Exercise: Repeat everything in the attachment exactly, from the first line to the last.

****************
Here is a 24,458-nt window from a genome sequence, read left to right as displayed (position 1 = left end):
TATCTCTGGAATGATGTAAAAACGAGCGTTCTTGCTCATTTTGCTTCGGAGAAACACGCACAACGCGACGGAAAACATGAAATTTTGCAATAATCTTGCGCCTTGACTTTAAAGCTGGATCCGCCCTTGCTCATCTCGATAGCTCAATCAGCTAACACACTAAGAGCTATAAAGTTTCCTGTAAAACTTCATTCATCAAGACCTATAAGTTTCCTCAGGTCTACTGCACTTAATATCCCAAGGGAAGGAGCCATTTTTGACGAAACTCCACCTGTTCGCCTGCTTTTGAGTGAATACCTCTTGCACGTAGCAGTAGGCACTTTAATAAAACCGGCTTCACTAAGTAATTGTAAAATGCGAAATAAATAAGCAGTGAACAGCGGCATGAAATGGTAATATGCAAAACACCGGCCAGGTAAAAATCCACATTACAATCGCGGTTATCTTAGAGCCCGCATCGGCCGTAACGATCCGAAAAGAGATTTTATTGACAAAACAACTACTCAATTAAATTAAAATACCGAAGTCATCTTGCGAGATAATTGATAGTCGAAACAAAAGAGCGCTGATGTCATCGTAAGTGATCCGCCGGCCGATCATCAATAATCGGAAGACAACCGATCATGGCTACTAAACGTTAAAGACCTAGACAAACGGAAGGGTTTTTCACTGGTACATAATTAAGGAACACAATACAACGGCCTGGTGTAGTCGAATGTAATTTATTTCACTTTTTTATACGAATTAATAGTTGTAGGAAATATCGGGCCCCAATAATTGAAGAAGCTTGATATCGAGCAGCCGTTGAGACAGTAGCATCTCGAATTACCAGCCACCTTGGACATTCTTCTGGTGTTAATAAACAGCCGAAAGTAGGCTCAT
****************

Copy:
Here is a 24,458-nt window from a genome sequence, read left to right as displayed (position 1 = left end):
TATCTCTGGAATGATGTAAAAACGAGCGTTCTTGCTCATTTTGCTTCGGAGAAACACGCACAACGCGACGGAAAACATGAAATTTTGCAATAATCTTGCGCCTTGACTTTAAAGCTGGATCCGCCCTTGCTCATCTCGATAGCTCAATCAGCTAACACACTAAGAGCTATAAAGTTTCCTGTAAAACTTCATTCATCAAGACCTATAAGTTTCCTCAGGTCTACTGCACTTAATATCCCAAGGGAAGGAGCCATTTTTGACGAAACTCCACCTGTTCGCCTGCTTTTGAGTGAATACCTCTTGCACGTAGCAGTAGGCACTTTAATAAAACCGGCTTCACTAAGTAATTGTAAAATGCGAAATAAATAAGCAGTGAACAGCGGCATGAAATGGTAATATGCAAAACACCGGCCAGGTAAAAATCCACATTACAATCGCGGTTATCTTAGAGCCCGCATCGGCCGTAACGATCCGAAAAGAGATTTTATTGACAAAACAACTACTCAATTAAATTAAAATACCGAAGTCATCTTGCGAGATAATTGATAGTCGAAACAAAAGAGCGCTGATGTCATCGTAAGTGATCCGCCGGCCGATCATCAATAATCGGAAGACAACCGATCATGGCTACTAAACGTTAAAGACCTAGACAAACGGAAGGGTTTTTCACTGGTACATAATTAAGGAACACAATACAACGGCCTGGTGTAGTCGAATGTAATTTATTTCACTTTTTTATACGAATTAATAGTTGTAGGAAATATCGGGCCCCAATAATTGAAGAAGCTTGATATCGAGCAGCCGTTGAGACAGTAGCATCTCGAATTACCAGCCACCTTGGACATTCTTCTGGTGTTAATAAACAGCCGAAAGTAGGCTCAT